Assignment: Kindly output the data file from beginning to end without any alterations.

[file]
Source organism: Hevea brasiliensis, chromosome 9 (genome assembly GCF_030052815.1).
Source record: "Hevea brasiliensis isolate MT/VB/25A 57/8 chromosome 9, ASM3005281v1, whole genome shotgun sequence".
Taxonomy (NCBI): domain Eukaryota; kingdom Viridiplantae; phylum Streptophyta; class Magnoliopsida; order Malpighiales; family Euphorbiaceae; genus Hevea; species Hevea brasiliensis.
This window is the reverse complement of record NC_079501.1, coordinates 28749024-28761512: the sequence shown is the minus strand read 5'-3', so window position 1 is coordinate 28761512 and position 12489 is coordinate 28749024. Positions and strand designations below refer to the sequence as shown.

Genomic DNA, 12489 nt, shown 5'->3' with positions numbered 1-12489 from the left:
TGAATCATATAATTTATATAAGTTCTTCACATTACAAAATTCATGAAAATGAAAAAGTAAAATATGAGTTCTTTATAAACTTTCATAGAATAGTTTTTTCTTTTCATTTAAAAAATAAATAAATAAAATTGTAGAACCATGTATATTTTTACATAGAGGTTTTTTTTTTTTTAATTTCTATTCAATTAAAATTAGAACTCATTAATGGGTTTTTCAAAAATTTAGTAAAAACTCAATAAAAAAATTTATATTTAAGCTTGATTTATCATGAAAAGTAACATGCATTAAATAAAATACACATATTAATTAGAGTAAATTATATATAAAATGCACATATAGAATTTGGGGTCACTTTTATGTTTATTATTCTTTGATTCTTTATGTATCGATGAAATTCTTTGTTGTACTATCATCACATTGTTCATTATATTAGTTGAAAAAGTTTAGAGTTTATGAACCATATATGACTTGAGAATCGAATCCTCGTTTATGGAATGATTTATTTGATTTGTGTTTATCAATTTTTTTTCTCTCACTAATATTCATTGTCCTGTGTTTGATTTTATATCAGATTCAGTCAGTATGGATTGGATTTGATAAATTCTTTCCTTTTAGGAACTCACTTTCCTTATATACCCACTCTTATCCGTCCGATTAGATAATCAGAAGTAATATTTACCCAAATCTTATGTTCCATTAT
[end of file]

Source organism: Hevea brasiliensis, chromosome 9 (genome assembly GCF_030052815.1).
Source record: "Hevea brasiliensis isolate MT/VB/25A 57/8 chromosome 9, ASM3005281v1, whole genome shotgun sequence".
Taxonomy (NCBI): domain Eukaryota; kingdom Viridiplantae; phylum Streptophyta; class Magnoliopsida; order Malpighiales; family Euphorbiaceae; genus Hevea; species Hevea brasiliensis.
This window is the reverse complement of record NC_079501.1, coordinates 28749024-28761512: the sequence shown is the minus strand read 5'-3', so window position 1 is coordinate 28761512 and position 12489 is coordinate 28749024. Positions and strand designations below refer to the sequence as shown.

Genomic DNA, 12489 nt, shown 5'->3' with positions numbered 1-12489 from the left:
TGAATCATATAATTTATATAAGTTCTTCACATTACAAAATTCATGAAAATGAAAAAGTAAAATATGAGTTCTTTATAAACTTTCATAGAATAGTTTTTTCTTTTCATTTAAAAAATAAATAAATAAAATTGTAGAACCATGTATATTTTTACATAGAGGTTTTTTTTTTTTTAATTTCTATTCAATTAAAATTAGAACTCATTAATGGGTTTTTCAAAAATTTAGTAAAAACTCAATAAAAAAATTTATATTTAAGCTTGATTTATCATGAAAAGTAACATGCATTAAATAAAATACACATATTAATTAGAGTAAATTATATATAAAATGCACATATAGAATTTGGGGTCACTTTTATGTTTATTATTCTTTGATTCTTTATGTATCGATGAAATTCTTTGTTGTACTATCATCACATTGTTCATTATATTAGTTGAAAAAGTTTAGAGTTTATGAACCATATATGACTTGAGAATCGAATCCTCGTTTATGGAATGATTTATTTGATTTGTGTTTATCAATTTTTTTTCTCTCACTAATATTCATTGTCCTGTGTTTGATTTTATATCAGATTCAGTCAGTATGGATTGGATTTGATAAATTCTTTCCTTTTAGGAACTCACTTTCCTTATATACCCACTCTTATCCGTCCGATTAGATAATCAGAAGTAATATTTACCCAAATCTTATGTTCCATTAT